The FAA proposed a $2.5 million fine against AMR Corp.'s American Eagle Monday, claiming that the Fort Worth-based commuter airline broke federal safety rules by failing to properly calculate the weight of baggage on more than 150 flights.
Federal inspectors found that the airline allowed planes to take off when the baggage weight listed on cargo sheets disagreed with the weight entered into the airline's electronic weight and balance system. That system is used to calculate the weight and balance of the plane along with safe speeds for take-offs and landings.
The FAA also claims that American Eagle flew 39 flights without correcting the problem, even after it was brought to the company's attention.
"The traveling public has to be confident that airlines are following important safety rules," Transportation Secretary Ray LaHood said. "When they are not operating to the highest levels of safety, they are subject to stiff fines."
In a statement, an American Eagle spokeswoman, Andrea Huguely, called the proposed penalties, "excessive and inappropriate". Huguely said the airline believes the electronic data entered by baggage handlers was accurate and posed no safety hazard. She said some discrepancies resulted from baggage handlers not recording late bags on paper logs, but that those bags were accurately listed in the electronic system used for calculating take-off weight.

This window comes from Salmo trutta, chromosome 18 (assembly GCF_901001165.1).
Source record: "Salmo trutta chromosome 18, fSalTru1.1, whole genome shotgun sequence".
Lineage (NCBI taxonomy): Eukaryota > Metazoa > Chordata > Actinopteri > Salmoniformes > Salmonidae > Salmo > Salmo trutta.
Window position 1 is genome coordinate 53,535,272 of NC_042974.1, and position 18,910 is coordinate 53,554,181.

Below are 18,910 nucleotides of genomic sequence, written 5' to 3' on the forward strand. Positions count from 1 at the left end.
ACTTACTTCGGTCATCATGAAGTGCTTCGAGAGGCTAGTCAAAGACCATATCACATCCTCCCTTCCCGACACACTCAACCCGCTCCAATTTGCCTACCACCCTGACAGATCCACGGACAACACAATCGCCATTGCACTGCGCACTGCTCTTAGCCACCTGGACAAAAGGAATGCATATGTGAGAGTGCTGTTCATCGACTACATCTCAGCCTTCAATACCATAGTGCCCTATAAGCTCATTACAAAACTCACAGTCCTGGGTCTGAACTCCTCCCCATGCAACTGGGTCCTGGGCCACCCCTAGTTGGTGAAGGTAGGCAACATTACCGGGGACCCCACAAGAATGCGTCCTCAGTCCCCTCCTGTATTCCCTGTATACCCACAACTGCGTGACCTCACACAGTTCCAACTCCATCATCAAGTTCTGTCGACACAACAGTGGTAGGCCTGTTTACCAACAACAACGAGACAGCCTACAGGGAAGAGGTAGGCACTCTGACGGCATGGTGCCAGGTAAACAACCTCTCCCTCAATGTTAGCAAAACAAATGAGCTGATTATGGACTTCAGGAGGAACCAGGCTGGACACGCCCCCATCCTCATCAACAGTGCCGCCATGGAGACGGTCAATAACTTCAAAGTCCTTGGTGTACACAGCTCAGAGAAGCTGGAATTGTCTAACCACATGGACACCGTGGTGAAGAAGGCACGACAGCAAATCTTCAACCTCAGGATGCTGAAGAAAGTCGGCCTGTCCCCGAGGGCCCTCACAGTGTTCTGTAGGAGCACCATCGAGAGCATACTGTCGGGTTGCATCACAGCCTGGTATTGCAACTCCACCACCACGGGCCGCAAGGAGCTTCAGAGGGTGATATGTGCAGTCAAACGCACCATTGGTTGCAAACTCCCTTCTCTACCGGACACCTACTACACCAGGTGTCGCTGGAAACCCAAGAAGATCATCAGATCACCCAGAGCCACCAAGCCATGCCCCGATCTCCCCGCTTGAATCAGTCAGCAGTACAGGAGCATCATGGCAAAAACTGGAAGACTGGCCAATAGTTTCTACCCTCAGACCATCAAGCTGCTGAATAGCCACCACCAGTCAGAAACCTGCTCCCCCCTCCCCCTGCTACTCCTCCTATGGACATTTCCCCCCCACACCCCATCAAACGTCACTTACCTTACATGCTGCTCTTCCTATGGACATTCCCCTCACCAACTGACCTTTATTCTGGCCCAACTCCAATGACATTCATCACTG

"Eagle has been responsive to all FAA concerns and has collaborated with the FAA to further improve its Weight and Balance system," Huguely said.
Eagle has 30 days to respond to the FAA.
Incorrect takeoff weights are considered a safety hazard if pilots rely on faulty information when determining the right speed for takeoff and landing. Weight and balance of cargo is considered a more significant issue for the kinds of smaller jets typically operated by Eagle and other regional carriers. Eagle often connects passengers from secondary airports to main hub airports served by American Airlines.
The proposed fine comes as American Eagle's parent company, AMR awaits word from the FAA on potential fines related to the 2008 grounding of American Airlines MD-80's over wiring concerns. FAA officials have said the agency is still considering fines in that case.
The Associated Press' David Koenig contributed to this report.